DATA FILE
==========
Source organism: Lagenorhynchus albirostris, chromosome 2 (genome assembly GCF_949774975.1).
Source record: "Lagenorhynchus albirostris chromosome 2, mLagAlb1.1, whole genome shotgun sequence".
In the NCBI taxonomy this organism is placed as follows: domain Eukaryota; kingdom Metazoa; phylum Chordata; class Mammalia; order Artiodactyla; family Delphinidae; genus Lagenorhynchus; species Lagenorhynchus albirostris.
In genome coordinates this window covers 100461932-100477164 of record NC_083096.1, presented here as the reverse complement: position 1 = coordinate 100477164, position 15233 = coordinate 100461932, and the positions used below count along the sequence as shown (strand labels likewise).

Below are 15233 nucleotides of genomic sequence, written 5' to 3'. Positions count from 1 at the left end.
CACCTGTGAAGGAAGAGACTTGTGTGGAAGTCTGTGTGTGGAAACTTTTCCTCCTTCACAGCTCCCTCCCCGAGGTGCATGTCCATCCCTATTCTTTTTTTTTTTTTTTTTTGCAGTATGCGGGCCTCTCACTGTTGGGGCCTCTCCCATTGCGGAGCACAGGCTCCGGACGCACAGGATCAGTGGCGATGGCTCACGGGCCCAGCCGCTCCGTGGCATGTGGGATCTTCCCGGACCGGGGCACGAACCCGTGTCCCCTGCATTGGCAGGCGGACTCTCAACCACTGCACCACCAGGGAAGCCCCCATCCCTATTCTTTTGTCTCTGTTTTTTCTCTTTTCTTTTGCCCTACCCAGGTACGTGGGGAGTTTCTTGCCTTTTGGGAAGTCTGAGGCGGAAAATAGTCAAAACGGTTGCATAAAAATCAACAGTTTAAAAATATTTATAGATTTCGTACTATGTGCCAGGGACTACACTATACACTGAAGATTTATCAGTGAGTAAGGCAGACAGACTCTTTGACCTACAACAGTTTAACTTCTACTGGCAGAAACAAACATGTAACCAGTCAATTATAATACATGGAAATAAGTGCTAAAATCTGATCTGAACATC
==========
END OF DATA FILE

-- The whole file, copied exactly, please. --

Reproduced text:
Source organism: Lagenorhynchus albirostris, chromosome 2 (genome assembly GCF_949774975.1).
Source record: "Lagenorhynchus albirostris chromosome 2, mLagAlb1.1, whole genome shotgun sequence".
In the NCBI taxonomy this organism is placed as follows: domain Eukaryota; kingdom Metazoa; phylum Chordata; class Mammalia; order Artiodactyla; family Delphinidae; genus Lagenorhynchus; species Lagenorhynchus albirostris.
In genome coordinates this window covers 100461932-100477164 of record NC_083096.1, presented here as the reverse complement: position 1 = coordinate 100477164, position 15233 = coordinate 100461932, and the positions used below count along the sequence as shown (strand labels likewise).

Below are 15233 nucleotides of genomic sequence, written 5' to 3'. Positions count from 1 at the left end.
CACCTGTGAAGGAAGAGACTTGTGTGGAAGTCTGTGTGTGGAAACTTTTCCTCCTTCACAGCTCCCTCCCCGAGGTGCATGTCCATCCCTATTCTTTTTTTTTTTTTTTTTTGCAGTATGCGGGCCTCTCACTGTTGGGGCCTCTCCCATTGCGGAGCACAGGCTCCGGACGCACAGGATCAGTGGCGATGGCTCACGGGCCCAGCCGCTCCGTGGCATGTGGGATCTTCCCGGACCGGGGCACGAACCCGTGTCCCCTGCATTGGCAGGCGGACTCTCAACCACTGCACCACCAGGGAAGCCCCCATCCCTATTCTTTTGTCTCTGTTTTTTCTCTTTTCTTTTGCCCTACCCAGGTACGTGGGGAGTTTCTTGCCTTTTGGGAAGTCTGAGGCGGAAAATAGTCAAAACGGTTGCATAAAAATCAACAGTTTAAAAATATTTATAGATTTCGTACTATGTGCCAGGGACTACACTATACACTGAAGATTTATCAGTGAGTAAGGCAGACAGACTCTTTGACCTACAACAGTTTAACTTCTACTGGCAGAAACAAACATGTAACCAGTCAATTATAATACATGGAAATAAGTGCTAAAATCTGATCTGAACATC